6-7 September 2016, University of Strathclyde, Glasgow
Professor MacGregor Knox, LSE
Professor Nicola Labanca, Università degli Studi di Siena
Registration now open
To register for the conference, please visit the online shop.
From the invasion of Abyssinia to the end of World War Two, Italy experienced a decade of war. This conference aims to re-evaluate the history of the Italian experience during this ten-year period with a unifying perspective that places the Italian Fascist regime and its foreign and military enterprises in an entirely internationalised framework of analysis. It will bring an international focus upon the Italian role in the break-down of the international system and appeasement, and will analyse the consequences of Italian militarism on a global scale. It will explore comparative and transnational histories of the Italian occupations of France, the Balkans, Greece, and Albania, as well as the Allied occupation of Italy following the defeat. The conference will seek to place particular emphasis upon the significance of the Mediterranean region in the wider history of the Second World War, exploring the broader implications of Italy’s actions in Africa and the Middle East. It will also look at Italian diplomatic, military and economic relations with Britain, the United States, and Nazi Germany, as well as those with other states such as Vichy France and Spain.
This conference aims to bring together scholars working in the fields of military, political, diplomatic, international, colonial, transnational, and comparative history, and encourages inter-disciplinary contributions. The conference organisers aim to publish selected papers in an edited volume and a journal special issue.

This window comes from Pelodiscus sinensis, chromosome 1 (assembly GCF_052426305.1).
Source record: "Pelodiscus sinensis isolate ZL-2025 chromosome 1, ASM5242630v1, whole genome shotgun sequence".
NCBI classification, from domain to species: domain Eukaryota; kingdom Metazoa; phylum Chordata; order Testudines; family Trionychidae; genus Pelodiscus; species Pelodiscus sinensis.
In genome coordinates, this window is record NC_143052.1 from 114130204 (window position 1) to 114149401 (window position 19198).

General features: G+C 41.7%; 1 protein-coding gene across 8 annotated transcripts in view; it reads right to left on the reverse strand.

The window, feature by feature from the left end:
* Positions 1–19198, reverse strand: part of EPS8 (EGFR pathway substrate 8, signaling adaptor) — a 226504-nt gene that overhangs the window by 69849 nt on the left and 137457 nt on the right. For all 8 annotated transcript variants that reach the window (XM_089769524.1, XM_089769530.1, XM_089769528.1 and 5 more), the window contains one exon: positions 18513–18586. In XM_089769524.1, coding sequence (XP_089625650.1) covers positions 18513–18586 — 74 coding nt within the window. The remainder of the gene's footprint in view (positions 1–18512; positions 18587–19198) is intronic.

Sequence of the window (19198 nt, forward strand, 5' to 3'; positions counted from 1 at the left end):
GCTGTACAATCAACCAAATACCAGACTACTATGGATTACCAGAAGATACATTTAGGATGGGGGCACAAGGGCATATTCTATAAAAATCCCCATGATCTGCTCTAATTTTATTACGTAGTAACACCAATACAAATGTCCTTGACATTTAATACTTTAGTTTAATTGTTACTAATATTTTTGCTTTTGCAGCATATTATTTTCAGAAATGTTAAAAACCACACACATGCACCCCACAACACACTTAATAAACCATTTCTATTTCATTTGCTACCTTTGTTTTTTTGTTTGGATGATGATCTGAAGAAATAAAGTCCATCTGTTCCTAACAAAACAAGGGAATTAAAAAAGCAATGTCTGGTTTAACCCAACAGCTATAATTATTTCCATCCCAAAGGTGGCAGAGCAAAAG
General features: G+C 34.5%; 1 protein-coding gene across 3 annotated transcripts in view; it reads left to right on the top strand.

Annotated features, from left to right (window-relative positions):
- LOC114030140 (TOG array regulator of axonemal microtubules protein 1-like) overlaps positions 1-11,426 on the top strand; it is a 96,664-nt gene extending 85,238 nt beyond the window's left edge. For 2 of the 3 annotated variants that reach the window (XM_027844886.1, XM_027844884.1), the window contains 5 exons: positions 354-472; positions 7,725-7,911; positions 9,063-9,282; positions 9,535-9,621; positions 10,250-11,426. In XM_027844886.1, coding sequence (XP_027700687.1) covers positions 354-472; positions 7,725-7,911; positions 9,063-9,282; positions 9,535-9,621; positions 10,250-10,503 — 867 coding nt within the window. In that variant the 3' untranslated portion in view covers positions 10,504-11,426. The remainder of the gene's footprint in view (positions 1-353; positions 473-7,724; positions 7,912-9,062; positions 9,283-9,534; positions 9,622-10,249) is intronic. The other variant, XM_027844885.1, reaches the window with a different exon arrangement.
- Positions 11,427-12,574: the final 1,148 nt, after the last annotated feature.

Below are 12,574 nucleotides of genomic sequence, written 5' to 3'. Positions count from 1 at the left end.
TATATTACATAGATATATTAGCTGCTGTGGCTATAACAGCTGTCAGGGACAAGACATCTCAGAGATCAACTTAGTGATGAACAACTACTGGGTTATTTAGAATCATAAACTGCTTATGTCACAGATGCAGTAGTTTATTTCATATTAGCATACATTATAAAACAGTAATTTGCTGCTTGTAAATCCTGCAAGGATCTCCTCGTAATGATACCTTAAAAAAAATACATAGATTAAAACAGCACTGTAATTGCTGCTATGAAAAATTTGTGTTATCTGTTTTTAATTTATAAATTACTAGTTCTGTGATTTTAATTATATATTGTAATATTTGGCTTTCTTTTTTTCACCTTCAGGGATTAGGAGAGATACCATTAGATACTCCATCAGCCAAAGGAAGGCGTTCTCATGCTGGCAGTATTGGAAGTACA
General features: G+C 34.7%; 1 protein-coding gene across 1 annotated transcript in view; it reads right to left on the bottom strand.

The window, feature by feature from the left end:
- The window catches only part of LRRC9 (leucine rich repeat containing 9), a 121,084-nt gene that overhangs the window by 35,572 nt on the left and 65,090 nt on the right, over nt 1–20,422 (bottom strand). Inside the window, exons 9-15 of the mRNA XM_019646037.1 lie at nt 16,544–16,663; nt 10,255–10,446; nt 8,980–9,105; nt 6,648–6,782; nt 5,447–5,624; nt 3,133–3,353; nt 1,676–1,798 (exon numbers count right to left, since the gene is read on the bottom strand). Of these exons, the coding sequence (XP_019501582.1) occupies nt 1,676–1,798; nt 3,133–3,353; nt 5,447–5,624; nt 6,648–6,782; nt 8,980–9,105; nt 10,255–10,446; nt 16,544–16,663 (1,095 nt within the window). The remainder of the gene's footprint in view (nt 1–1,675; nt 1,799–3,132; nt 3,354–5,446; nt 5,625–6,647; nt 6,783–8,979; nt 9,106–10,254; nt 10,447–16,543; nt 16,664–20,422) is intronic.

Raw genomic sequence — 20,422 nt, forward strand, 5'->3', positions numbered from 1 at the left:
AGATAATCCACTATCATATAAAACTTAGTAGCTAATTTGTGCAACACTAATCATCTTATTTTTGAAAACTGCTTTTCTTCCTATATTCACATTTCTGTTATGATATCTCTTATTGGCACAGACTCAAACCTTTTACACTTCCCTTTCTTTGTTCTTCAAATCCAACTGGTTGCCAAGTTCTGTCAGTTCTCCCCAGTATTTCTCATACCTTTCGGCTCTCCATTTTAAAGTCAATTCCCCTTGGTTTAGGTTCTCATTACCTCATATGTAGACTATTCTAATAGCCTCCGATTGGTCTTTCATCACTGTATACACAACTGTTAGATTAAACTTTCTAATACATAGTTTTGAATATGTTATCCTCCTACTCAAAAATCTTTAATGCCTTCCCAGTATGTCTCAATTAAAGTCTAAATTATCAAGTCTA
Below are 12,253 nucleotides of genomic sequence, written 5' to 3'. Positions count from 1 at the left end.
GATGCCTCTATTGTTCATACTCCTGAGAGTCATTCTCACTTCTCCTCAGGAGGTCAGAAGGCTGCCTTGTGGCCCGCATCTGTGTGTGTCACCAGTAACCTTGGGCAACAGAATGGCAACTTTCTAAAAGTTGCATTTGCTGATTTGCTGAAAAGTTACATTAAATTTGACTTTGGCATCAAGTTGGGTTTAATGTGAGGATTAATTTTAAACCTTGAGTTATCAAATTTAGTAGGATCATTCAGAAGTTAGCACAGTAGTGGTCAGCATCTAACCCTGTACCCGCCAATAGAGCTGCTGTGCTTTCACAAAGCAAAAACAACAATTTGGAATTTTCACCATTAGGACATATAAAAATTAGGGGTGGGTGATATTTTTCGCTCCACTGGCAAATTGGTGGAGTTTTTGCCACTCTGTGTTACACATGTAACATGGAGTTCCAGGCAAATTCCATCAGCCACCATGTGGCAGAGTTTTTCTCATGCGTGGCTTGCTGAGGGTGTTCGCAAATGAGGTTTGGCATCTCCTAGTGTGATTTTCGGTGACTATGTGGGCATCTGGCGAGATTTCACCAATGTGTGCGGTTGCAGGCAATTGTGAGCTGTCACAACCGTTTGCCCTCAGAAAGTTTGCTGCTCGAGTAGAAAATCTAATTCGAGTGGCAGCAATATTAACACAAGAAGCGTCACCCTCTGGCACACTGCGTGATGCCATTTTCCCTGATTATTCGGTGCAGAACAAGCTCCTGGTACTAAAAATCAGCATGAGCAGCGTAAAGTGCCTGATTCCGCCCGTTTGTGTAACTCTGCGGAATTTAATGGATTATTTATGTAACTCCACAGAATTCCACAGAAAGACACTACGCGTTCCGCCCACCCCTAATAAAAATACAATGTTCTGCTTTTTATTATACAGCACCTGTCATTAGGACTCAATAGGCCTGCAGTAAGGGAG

Conference organisers: Dr Karine Varley (University of Strathclyde) Dr Marco Maria Aterrano (Università degli Studi di Napoli ‘Federico II’).
Contact Email: firstname.lastname@example.org
Thursday 9 Jun 2016, 6pm-8pm
6 – 6:30 pm: Exhibition viewing
6:30 – 8:00 pm: Lecture and discussion
The history of Nazi persecution in the Channel Islands during the German occupation of 1940-1945 has long been marginalised, even within the islands themselves. No ‘roll of honour’ was ever kept of those who were sent to prisons and concentration camps on the continent for acts of resistance. The exact numbers of those sent away are still not known. The memory of many of these people was not held in high esteem in the decades after the war. Discussion of the Jews deported from the Channel Islands was an even more delicate subject for discussion, as their story potentially involved the tabooed c-word (collaboration). This lecture sheds light on the silence surrounding victims of Nazism in the Channel Islands and gives voice to some of their extraordinary stories.
This lecture is part of a series of programming designed to highlight aspects of the exhibition, Dilemmas, Choices, Responses: Britain and the Holocaust, co-curated by the Holocaust Educational Trust’s Regional Ambassadors and the Wiener Library. Among other topics, the exhibition includes documents and pamphlets on Nazi persecution in the Channel Islands. Participants will have the opportunity to view the exhibition prior to the lecture.